That balance was the reason I coached my son’s Little League team in 1988. After their last game, I took the kids to a Dodgers game. One of my friends, a Dodgers executive, agreed to set up a meeting for them with a player, but he couldn’t guarantee who would be available until we arrived.
The night of the game, my friend ushered us down to a box behind home plate and introduced us to Brian Holton. After toiling in the Dodgers’ minor league system for seven years with little success, he’d finally made the team in 1987, and he’d pitched well enough to hold his spot on an awful Dodgers team that finished fourth in its division.
When we met with Holton early in the 1988 season, he’d only made a few appearances that year, and I’d never heard of him. I was disappointed at first, but the kids were thrilled to spend time with a big leaguer, no matter who he was, and Holton turned out to be a good choice. He didn’t say anything profound or inspiring, but he had an easy way about him and he seemed flattered, and a little surprised, that the kids looked up to him.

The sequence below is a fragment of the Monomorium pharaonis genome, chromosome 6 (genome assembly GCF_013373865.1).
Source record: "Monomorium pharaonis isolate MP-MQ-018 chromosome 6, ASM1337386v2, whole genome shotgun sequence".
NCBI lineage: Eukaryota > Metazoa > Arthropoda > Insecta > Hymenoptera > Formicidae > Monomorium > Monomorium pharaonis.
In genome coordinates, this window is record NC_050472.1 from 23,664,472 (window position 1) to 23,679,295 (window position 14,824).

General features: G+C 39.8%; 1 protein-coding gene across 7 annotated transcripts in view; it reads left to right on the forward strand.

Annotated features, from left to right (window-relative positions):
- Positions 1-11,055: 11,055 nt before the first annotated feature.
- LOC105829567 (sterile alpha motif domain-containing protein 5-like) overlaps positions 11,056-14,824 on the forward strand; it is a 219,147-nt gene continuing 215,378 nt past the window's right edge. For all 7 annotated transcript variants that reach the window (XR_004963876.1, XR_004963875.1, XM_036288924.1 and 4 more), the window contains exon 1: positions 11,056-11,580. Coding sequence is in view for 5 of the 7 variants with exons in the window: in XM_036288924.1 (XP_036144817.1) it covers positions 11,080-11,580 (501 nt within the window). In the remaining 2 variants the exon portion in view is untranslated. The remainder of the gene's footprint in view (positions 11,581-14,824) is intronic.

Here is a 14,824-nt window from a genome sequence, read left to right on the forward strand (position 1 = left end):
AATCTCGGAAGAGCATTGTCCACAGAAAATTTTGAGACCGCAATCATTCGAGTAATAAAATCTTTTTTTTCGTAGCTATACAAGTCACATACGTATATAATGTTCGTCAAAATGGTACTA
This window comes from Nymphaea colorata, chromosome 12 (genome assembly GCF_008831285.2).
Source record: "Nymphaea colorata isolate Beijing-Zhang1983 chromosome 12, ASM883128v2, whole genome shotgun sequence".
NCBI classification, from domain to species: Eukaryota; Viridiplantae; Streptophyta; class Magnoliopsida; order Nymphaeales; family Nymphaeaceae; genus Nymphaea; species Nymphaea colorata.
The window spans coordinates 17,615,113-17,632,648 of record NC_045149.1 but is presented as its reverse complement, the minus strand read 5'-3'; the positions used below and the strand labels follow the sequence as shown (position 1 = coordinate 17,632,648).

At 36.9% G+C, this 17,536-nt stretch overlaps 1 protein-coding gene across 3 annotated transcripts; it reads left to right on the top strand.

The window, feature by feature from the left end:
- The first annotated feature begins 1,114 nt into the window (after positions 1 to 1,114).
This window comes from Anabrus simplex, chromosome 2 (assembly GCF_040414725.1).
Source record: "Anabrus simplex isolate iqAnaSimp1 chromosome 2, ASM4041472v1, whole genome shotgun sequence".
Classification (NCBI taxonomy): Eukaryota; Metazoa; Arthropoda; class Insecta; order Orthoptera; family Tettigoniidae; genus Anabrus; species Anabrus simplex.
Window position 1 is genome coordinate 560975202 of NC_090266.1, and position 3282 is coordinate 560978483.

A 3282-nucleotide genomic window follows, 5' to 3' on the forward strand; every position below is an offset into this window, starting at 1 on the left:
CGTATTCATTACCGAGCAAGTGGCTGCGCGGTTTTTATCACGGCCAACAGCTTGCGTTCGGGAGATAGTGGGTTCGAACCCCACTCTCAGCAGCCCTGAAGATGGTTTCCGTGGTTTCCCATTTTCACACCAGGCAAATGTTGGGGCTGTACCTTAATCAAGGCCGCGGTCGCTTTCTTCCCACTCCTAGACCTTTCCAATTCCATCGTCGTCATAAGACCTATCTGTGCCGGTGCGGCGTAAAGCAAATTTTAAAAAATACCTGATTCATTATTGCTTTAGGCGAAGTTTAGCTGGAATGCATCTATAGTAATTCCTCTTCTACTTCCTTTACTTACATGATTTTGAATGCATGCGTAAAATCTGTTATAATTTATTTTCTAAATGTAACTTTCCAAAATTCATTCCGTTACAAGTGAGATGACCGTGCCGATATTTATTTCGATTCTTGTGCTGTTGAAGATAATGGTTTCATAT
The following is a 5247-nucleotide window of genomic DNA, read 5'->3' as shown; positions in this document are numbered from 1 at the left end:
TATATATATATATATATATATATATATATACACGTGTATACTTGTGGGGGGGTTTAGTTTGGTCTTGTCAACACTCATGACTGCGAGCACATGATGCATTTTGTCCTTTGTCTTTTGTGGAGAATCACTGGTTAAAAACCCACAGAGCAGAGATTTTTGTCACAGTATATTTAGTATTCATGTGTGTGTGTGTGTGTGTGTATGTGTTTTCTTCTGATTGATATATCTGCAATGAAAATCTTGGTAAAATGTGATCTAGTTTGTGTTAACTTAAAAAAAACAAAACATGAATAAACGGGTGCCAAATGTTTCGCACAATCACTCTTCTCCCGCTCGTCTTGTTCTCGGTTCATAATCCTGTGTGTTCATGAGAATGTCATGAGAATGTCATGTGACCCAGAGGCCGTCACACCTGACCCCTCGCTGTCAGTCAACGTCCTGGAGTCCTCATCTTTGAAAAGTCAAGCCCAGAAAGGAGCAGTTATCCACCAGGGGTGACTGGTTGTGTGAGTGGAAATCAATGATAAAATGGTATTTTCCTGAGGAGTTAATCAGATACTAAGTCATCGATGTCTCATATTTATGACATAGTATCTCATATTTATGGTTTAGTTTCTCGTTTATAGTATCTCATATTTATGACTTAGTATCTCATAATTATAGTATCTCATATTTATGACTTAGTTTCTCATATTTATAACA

I followed Holton in the sports pages after that night. As the season wore on, his name showed up more frequently in the box scores, always in the middle innings. The press generally overlooked middle relievers back then, so he didn’t get much publicity. Very quietly, he pitched 84 innings that year with a 1.70 ERA, and he closed the season by posting 17 consecutive goose-eggs on the score-board.
The Dodgers played the New York Mets for the NL Championship. The Mets had beaten them 10 out of 11 games during the season, so no one thought the Dodgers had a chance. Game 4 was pivotal. The Mets were winning 4 to 2 in the sixth inning with Gary Carter on third with no outs. Tommy Lasorda pulled the starter, John Tudor, and brought in Holton. In televised close-ups he looked nervous. I was, too, as I watched him, but he struck out Tim Teufel, walked Kevin Elster, and got Doc Gooden to hit into a double play, miraculously keeping the Mets from adding to their lead. He blanked the Mets in the seventh inning and left the game. In the ninth, Mike Scioscia hit a two run homer, tying the score, and Kirk Gibson won it with a homer in the twelfth. Most Dodger fans remember the heroics of Scioscia and Gibson, but Holton’s forgotten shutdown pitching is what got them there.